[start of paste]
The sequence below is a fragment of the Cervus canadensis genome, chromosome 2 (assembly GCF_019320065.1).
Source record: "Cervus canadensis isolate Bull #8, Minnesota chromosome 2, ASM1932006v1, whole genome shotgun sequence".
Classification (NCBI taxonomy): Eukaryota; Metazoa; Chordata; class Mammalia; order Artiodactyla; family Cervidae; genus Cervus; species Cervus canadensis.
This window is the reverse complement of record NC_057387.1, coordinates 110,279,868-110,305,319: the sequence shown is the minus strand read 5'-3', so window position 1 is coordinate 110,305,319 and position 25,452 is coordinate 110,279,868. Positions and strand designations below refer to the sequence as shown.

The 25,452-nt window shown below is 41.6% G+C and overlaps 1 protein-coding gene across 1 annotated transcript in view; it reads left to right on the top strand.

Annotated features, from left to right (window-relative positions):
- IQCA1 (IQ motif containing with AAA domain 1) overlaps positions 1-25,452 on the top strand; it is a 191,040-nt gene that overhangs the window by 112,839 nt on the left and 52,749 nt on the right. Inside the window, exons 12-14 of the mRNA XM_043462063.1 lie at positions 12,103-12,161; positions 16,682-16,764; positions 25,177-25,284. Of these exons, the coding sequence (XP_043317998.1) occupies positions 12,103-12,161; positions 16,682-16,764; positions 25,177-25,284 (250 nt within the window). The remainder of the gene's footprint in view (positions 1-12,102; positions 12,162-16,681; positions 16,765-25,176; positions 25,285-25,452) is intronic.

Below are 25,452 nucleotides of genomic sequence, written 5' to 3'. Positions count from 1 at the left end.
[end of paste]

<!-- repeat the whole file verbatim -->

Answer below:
The sequence below is a fragment of the Cervus canadensis genome, chromosome 2 (assembly GCF_019320065.1).
Source record: "Cervus canadensis isolate Bull #8, Minnesota chromosome 2, ASM1932006v1, whole genome shotgun sequence".
Classification (NCBI taxonomy): Eukaryota; Metazoa; Chordata; class Mammalia; order Artiodactyla; family Cervidae; genus Cervus; species Cervus canadensis.
This window is the reverse complement of record NC_057387.1, coordinates 110,279,868-110,305,319: the sequence shown is the minus strand read 5'-3', so window position 1 is coordinate 110,305,319 and position 25,452 is coordinate 110,279,868. Positions and strand designations below refer to the sequence as shown.

The 25,452-nt window shown below is 41.6% G+C and overlaps 1 protein-coding gene across 1 annotated transcript in view; it reads left to right on the top strand.

Annotated features, from left to right (window-relative positions):
- IQCA1 (IQ motif containing with AAA domain 1) overlaps positions 1-25,452 on the top strand; it is a 191,040-nt gene that overhangs the window by 112,839 nt on the left and 52,749 nt on the right. Inside the window, exons 12-14 of the mRNA XM_043462063.1 lie at positions 12,103-12,161; positions 16,682-16,764; positions 25,177-25,284. Of these exons, the coding sequence (XP_043317998.1) occupies positions 12,103-12,161; positions 16,682-16,764; positions 25,177-25,284 (250 nt within the window). The remainder of the gene's footprint in view (positions 1-12,102; positions 12,162-16,681; positions 16,765-25,176; positions 25,285-25,452) is intronic.

Below are 25,452 nucleotides of genomic sequence, written 5' to 3'. Positions count from 1 at the left end.